SACRAMENTO, Calif. (KTXL) — The California Capital Airshow is a unique experience that allows people to take a look at the evolution of aeronautics up close, but it also provides young people the opportunity to pursue their dreams in this ever-growing enterprise.

Twenty-three recent high school graduates from Sacramento, Placer, El Dorado, Yolo, Sutter and Solano Counties received scholarships in advance of the event.

In order to have a chance at getting the scholarship students needed to be high school seniors, from the six-county region, planning to attend a 2-to-4 year college, a minimum GPA of 3.5, demonstrated financial need and provide an essay about their dreams of changing the world.

The scholarship was created to help support students looking to pursue degrees in aviation, aeronautics, airport management, aerospace, science technology, engineering and math.

This year’s students are planning to pursue studies in mechanical engineering, biotechnology, neuroscience, aerospace engineering, civil engineering and physics.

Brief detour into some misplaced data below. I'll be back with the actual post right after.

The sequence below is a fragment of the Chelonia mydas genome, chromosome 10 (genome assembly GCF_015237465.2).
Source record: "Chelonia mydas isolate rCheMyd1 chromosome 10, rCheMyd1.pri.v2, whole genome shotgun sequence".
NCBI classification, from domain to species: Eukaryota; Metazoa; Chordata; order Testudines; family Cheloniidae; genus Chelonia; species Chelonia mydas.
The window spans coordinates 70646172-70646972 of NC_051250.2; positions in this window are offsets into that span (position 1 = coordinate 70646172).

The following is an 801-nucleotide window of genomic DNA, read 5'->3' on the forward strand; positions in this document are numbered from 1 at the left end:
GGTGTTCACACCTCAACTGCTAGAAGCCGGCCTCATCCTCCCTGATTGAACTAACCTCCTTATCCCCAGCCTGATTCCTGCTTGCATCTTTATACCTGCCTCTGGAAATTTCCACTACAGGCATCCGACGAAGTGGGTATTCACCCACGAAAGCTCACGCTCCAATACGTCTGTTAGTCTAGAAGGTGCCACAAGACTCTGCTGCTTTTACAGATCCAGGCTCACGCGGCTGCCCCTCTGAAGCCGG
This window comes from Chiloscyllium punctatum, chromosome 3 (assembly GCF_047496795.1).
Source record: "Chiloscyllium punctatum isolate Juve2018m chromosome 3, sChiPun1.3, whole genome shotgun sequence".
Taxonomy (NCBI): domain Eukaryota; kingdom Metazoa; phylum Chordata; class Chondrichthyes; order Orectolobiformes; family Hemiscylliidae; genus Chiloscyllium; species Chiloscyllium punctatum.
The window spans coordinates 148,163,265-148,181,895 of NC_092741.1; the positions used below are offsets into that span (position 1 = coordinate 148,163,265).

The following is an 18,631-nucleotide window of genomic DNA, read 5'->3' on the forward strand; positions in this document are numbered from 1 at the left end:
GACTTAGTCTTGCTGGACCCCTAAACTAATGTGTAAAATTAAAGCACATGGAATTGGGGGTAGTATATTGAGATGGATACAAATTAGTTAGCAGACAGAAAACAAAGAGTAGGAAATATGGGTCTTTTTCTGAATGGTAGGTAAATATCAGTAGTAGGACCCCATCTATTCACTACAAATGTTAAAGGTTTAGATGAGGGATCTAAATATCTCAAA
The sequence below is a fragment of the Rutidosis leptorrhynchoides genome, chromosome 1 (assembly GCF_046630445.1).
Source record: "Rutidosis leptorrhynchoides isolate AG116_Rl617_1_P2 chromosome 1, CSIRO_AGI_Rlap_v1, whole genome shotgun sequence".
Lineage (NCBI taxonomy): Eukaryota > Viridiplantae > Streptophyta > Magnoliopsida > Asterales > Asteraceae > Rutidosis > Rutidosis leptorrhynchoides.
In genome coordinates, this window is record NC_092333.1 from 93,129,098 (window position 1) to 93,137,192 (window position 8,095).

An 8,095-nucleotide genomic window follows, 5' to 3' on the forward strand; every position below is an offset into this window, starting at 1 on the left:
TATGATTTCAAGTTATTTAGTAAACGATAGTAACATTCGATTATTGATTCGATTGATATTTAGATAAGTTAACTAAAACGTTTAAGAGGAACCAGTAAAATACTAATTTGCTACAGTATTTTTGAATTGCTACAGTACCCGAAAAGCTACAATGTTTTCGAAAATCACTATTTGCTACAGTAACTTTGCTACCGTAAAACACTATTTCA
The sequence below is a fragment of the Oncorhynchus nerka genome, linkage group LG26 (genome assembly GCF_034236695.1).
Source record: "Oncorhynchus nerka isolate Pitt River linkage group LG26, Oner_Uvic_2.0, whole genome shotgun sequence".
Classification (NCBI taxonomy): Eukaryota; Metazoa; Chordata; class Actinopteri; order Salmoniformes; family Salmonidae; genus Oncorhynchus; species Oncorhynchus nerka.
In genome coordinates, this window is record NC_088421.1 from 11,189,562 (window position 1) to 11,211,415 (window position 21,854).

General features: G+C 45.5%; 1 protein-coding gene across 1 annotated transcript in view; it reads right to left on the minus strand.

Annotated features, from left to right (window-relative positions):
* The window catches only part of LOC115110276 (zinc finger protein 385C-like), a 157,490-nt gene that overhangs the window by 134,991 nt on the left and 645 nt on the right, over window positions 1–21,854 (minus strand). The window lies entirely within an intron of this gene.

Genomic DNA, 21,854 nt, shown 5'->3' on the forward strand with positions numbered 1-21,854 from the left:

One thing the airshow organizers were excited to see this year was that 12 of the scholarship recipients were women.

“It’s important to note that only one in four people working in computer and mathematical professions and one in six in architecture and engineering careers are women, according to the Bureau of Labor Statistics,” CCA Executive Director Darcy Brewer said.

This year’s recipients include:

Nathan Fanous (mechanical engineering and aerospace engineering)

Kate Mikhailova (software engineer)

Brian Trinh (mechanical engineering)

Joel Magana (engineering)

Andreas Olvera (engineering)

Jenna Cecil (biotechnology)

Nikki Gimena (computer engineering)

Gian Fernandez (mechanical engineering)

Owen Yang (mathematics)

Christopher Loupeda (engineering)

Julianna Lawscha (neuroscientist)

Austin Haggard (chemical engineering)

William Smith (computer science)

Paige Rust (aerospace engineering)

Kiana Chi (civil engineering)

Aaliyah Silva (civil engineering)

Ayantu Tamene (biology)

Dua Hassan (software engineering)

Natalie Gonzalez (electrical engeering)

Rayna Prasad (computer science)

Vanessa Anaya (health)

Leila Swensen (aerospace engineering)

Dillon Gordon (mechanical engineering)